Because of technical limitations, some web browsers may not display some special characters in this section.
Original Old English Modern English[1]
Wrætlic is þes wealstan, wyrde gebræcon;
burgstede burston, brosnað enta geweorc.
Hrofas sind gehrorene, hreorge torras,
hrungeat berofen, hrim on lime,
scearde scurbeorge scorene, gedrorene,
ældo undereotone. Eorðgrap hafað
waldend wyrhtan forweorone, geleorene,
heardgripe hrusan, oþ hund cnea
werþeoda gewitan. Oft þæs wag gebad
ræghar ond readfah rice æfter oþrum,
ofstonden under stormum; steap geap gedreas.
Wonað giet se …num geheapen,
fel on
grimme gegrunden
scan heo…
…g orþonc ærsceaft
…g lamrindum beag
mod mo… …yne swiftne gebrægd
hwætred in hringas, hygerof gebond
weallwalan wirum wundrum togædre.
Beorht wæron burgræced, burnsele monige,
heah horngestreon, heresweg micel,
meodoheall monig mondreama full,
oþþæt þæt onwende wyrd seo swiþe.
Crungon walo wide, cwoman woldagas,
swylt eall fornom secgrofra wera;
wurdon hyra wigsteal westen staþolas,
brosnade burgsteall. Betend crungon
hergas to hrusan. Forþon þas hofu dreorgiað,
ond þæs teaforgeapa tigelum sceadeð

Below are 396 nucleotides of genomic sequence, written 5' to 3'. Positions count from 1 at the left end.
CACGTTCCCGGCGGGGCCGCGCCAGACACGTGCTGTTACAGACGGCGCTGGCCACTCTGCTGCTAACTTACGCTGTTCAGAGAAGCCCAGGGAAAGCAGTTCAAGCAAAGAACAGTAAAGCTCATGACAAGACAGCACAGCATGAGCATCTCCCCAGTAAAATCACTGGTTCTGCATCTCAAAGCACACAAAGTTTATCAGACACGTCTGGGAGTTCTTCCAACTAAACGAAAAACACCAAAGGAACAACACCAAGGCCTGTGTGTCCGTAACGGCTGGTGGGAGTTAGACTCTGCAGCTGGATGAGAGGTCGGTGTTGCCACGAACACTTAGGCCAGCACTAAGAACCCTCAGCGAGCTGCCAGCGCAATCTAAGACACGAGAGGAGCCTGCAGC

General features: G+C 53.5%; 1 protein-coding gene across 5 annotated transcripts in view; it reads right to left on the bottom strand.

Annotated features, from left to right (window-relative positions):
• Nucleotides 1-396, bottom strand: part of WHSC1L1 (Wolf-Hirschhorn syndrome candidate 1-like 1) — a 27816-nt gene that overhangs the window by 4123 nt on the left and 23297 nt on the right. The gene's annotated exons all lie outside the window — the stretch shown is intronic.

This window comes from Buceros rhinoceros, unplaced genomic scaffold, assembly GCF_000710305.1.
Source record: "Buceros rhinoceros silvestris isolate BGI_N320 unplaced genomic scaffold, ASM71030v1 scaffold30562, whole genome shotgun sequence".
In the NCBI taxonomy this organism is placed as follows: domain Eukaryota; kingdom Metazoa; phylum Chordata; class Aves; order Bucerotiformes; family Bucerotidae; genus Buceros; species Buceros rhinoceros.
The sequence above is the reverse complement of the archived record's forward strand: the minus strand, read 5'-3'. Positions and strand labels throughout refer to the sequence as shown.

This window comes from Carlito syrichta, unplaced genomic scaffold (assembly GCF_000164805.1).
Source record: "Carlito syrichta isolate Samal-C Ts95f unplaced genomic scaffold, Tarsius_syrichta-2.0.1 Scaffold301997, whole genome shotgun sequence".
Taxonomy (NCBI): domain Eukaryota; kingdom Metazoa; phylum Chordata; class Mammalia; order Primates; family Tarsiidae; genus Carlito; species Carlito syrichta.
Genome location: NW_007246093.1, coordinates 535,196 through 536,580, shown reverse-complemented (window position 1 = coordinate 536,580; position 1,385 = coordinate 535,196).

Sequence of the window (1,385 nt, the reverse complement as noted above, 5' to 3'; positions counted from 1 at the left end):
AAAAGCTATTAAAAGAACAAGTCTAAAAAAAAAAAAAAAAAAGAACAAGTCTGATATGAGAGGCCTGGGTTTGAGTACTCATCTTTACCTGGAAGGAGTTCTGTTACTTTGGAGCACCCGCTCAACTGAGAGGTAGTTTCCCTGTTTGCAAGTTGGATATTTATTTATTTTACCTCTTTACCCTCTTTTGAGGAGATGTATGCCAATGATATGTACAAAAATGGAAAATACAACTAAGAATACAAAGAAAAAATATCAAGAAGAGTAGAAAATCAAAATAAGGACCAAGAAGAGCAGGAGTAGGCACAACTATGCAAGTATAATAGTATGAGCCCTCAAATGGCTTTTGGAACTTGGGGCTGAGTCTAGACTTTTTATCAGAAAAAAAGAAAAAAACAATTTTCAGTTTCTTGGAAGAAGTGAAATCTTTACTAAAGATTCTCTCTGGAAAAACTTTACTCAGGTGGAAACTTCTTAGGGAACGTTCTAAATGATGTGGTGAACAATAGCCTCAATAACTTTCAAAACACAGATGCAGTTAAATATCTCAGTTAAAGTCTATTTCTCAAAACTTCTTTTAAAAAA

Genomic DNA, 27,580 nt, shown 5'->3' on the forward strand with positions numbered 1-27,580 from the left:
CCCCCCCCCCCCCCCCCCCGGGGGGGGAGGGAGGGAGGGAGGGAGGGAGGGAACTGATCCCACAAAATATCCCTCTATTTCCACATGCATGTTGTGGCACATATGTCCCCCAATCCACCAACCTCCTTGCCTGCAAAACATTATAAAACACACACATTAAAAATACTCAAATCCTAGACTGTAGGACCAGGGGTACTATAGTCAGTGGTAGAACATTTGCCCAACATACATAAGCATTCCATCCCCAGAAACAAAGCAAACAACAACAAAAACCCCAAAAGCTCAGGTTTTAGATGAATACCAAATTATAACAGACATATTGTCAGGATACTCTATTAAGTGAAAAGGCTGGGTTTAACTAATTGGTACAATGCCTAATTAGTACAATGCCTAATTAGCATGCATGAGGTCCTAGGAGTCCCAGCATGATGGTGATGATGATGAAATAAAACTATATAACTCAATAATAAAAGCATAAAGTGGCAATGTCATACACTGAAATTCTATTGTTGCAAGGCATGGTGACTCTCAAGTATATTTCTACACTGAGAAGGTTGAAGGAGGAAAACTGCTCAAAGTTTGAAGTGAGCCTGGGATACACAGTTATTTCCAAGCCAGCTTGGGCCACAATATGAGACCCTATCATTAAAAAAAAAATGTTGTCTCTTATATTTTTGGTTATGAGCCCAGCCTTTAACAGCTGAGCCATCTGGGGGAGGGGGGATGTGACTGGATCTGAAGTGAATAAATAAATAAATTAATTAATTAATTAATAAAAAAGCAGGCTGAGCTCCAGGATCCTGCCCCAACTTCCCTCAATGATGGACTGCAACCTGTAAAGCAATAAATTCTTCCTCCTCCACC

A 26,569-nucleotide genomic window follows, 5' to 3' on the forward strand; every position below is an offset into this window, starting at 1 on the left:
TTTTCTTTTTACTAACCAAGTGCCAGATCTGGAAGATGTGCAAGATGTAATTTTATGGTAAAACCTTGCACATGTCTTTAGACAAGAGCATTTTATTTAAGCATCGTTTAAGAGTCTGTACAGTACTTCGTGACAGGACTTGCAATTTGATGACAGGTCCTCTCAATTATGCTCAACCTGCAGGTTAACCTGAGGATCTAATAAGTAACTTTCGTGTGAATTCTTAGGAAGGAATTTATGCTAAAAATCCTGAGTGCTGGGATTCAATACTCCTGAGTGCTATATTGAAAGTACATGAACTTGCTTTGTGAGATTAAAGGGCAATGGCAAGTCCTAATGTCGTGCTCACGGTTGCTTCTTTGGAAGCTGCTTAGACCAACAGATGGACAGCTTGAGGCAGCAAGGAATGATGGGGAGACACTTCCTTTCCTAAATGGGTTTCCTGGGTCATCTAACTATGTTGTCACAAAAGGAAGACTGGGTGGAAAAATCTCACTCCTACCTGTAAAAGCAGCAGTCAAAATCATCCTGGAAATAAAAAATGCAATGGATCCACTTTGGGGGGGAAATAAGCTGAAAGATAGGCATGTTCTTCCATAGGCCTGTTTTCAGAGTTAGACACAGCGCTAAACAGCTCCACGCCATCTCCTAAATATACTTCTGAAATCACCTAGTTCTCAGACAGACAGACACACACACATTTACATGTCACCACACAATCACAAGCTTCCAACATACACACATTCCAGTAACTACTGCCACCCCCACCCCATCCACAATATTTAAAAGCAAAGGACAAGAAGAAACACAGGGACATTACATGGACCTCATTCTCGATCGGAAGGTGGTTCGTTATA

hrostbeages hrof. Hryre wong gecrong
gebrocen to beorgum, þær iu beorn monig
glædmod ond goldbeorht gleoma gefrætwed,
wlonc ond wingal wighyrstum scan;
seah on sinc, on sylfor, on searogimmas,
on ead, on æht, on eorcanstan,
on þas beorhtan burg bradan rices.
Stanhofu stodan, stream hate wearp
widan wylme; weal eall befeng
beorhtan bosme, þær þa baþu wæron,
hat on hreþre. þæt wæs hyðelic.
Leton þonne geotan
ofer harne stan hate streamas
…þþæt hringmere hate
þær þa baþu wæron.
þonne is
…re; þæt is cynelic þing,
huse …… burg….
This masonry is wondrous; fates broke it
courtyard pavements were smashed; the work of giants is decaying.
Roofs are fallen, ruinous towers,
the frosty gate with frost on cement is ravaged,
chipped roofs are torn, fallen,
undermined by old age. The grasp of the earth possesses
the mighty builders, perished and fallen,
the hard grasp of earth, until a hundred generations
of people have departed. Often this wall,
lichen-grey and stained with red, experienced one reign after another,
remained standing under storms; the high wide gate has collapsed.
Still the masonry endures in winds cut down
persisted on__________________
fiercely sharpened________ _________
______________ she shone_________
_____________g skill ancient work_________
_____________g of crusts of mud turned away
spirit mo________yne put together keen-counselled
a quick design in rings, a most intelligent one bound
the wall with wire brace wondrously together.